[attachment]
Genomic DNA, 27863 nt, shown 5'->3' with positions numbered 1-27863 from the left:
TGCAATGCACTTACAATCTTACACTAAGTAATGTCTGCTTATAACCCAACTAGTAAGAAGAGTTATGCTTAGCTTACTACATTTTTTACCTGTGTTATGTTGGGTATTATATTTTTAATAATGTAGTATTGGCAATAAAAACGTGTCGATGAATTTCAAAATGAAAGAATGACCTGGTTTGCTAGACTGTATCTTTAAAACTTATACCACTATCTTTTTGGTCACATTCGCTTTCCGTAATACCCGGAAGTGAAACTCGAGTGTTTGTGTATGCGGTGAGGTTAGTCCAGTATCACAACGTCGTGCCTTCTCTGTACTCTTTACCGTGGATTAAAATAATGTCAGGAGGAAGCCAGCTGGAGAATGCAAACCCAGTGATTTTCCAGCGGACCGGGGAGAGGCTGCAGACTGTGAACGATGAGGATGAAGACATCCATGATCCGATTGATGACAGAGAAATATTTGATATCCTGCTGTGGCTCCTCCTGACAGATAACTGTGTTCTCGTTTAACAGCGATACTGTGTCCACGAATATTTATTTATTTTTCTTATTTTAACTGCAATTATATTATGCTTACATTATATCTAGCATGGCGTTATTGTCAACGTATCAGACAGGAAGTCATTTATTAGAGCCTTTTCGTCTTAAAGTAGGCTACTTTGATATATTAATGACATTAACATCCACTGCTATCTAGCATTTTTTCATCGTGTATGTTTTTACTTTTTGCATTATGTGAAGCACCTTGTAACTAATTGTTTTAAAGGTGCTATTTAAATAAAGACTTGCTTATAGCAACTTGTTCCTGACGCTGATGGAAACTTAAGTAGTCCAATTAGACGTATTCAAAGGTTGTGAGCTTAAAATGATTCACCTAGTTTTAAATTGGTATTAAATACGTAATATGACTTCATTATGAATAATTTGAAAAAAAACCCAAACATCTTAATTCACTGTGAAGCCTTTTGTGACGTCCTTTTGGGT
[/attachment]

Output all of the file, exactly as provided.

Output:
Genomic DNA, 27863 nt, shown 5'->3' with positions numbered 1-27863 from the left:
TGCAATGCACTTACAATCTTACACTAAGTAATGTCTGCTTATAACCCAACTAGTAAGAAGAGTTATGCTTAGCTTACTACATTTTTTACCTGTGTTATGTTGGGTATTATATTTTTAATAATGTAGTATTGGCAATAAAAACGTGTCGATGAATTTCAAAATGAAAGAATGACCTGGTTTGCTAGACTGTATCTTTAAAACTTATACCACTATCTTTTTGGTCACATTCGCTTTCCGTAATACCCGGAAGTGAAACTCGAGTGTTTGTGTATGCGGTGAGGTTAGTCCAGTATCACAACGTCGTGCCTTCTCTGTACTCTTTACCGTGGATTAAAATAATGTCAGGAGGAAGCCAGCTGGAGAATGCAAACCCAGTGATTTTCCAGCGGACCGGGGAGAGGCTGCAGACTGTGAACGATGAGGATGAAGACATCCATGATCCGATTGATGACAGAGAAATATTTGATATCCTGCTGTGGCTCCTCCTGACAGATAACTGTGTTCTCGTTTAACAGCGATACTGTGTCCACGAATATTTATTTATTTTTCTTATTTTAACTGCAATTATATTATGCTTACATTATATCTAGCATGGCGTTATTGTCAACGTATCAGACAGGAAGTCATTTATTAGAGCCTTTTCGTCTTAAAGTAGGCTACTTTGATATATTAATGACATTAACATCCACTGCTATCTAGCATTTTTTCATCGTGTATGTTTTTACTTTTTGCATTATGTGAAGCACCTTGTAACTAATTGTTTTAAAGGTGCTATTTAAATAAAGACTTGCTTATAGCAACTTGTTCCTGACGCTGATGGAAACTTAAGTAGTCCAATTAGACGTATTCAAAGGTTGTGAGCTTAAAATGATTCACCTAGTTTTAAATTGGTATTAAATACGTAATATGACTTCATTATGAATAATTTGAAAAAAAACCCAAACATCTTAATTCACTGTGAAGCCTTTTGTGACGTCCTTTTGGGT